The Express and Star (our local daily evening paper) ran an encouraging feature on marriage last Saturday. It reported that marriages in churches in the West Midlands are currently at a seven-year high. The article featured the story of two couples who were married last year. There was also pro-marriage comment from a youthful looking Neil Robbie (see the photo of me and Amanda on our wedding day almost 19 years ago) and some anti-marriage comment by a properly youthful baker (Laura, who says she doesn’t want to get married).
I’ve been married to my wife, Amanda, for eighteen very different years. Each year brings a new season to our marriage, with much to enjoy as well as challenges to overcome. We’ve been on a great adventure together, first as engineers when we moved to Malaysia and Singapore, and now on a very different path, as vicar and vicar’s wife, in Wolverhampton and now West Bromwich.
I believe that marriage is good for couples, children and community, at least when it works well. Marriage is a public promise and sign of commitment. Couples are most happy when their marriage is secure. The security of a good marriage lets us flourish in all areas of life, including our work and in community. Our children are most content when they can see that their parents are fully committed to each other.
I believe that the recent statistics on marriage reveal that we have failed as a culture to understand what marriage is for and how to make it work as it should. As Lily Allen sings, “I am a weapon of massive consumption. And it’s not my fault, it’s how I’m programmed to function.” In a consumer culture, if we find that the goods we have received are faulty then we take them back to the shop. The real problem is, we are all faulty. But marriage is a commitment to someone who is faulty, not something to consume.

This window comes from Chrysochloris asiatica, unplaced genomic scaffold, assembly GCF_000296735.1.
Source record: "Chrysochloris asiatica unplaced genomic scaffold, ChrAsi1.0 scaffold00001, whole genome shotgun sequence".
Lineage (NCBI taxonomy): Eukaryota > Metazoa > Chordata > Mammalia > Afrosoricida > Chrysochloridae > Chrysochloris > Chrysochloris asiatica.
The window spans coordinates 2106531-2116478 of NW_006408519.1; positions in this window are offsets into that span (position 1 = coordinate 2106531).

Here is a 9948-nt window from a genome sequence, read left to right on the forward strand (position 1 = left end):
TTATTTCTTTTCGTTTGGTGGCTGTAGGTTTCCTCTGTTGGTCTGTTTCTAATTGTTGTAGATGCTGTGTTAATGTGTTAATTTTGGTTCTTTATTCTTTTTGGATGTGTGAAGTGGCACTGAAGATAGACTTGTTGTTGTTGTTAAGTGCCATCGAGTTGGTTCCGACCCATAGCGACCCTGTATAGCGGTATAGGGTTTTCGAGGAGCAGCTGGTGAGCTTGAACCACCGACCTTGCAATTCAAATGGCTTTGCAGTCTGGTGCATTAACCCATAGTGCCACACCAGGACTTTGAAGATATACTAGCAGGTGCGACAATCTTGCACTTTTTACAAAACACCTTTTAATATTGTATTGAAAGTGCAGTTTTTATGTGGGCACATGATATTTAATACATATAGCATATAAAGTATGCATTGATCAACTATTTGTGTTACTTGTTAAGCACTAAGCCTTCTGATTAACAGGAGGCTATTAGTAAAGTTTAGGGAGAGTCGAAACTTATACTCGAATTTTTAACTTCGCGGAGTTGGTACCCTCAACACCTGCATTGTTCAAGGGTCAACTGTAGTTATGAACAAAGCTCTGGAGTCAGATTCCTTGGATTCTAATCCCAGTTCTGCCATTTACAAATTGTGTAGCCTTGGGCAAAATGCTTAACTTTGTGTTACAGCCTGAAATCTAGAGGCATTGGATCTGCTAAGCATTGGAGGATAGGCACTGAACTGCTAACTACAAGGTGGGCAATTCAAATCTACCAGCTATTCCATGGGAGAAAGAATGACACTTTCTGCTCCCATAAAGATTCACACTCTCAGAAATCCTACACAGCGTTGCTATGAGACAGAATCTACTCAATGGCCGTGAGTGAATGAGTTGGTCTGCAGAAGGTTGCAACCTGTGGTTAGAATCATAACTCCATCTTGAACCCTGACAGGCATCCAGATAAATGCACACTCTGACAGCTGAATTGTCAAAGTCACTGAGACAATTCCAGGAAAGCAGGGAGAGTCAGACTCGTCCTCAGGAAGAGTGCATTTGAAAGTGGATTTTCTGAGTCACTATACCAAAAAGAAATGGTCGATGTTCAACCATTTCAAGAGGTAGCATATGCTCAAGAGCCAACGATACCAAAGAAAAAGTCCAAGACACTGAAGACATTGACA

I’ve found, since becoming a Christian believer when I was 24, and having gone through the pain of a couple of failed relationships before then, that Christian marriage offers a refreshing alternative to our individualistic, consumer approach to love. The bible’s teaching on marriage makes each of us ask a number of important questions: How can I best serve the needs of the person God has given me in marriage? How can I keep my promise to have and to hold, for better and for worse? And, knowing that I am faulty, how can I show I am sorry when I mess up and then make real and lasting changes to my behaviour or attitude? And perhaps the most important question of all: how can I love and show grace when I find fault with my spouse?
Marriage between two faulty people can be good, it is always difficult. It is also God’s idea and as a culture we need to recapture the real meaning of marriage.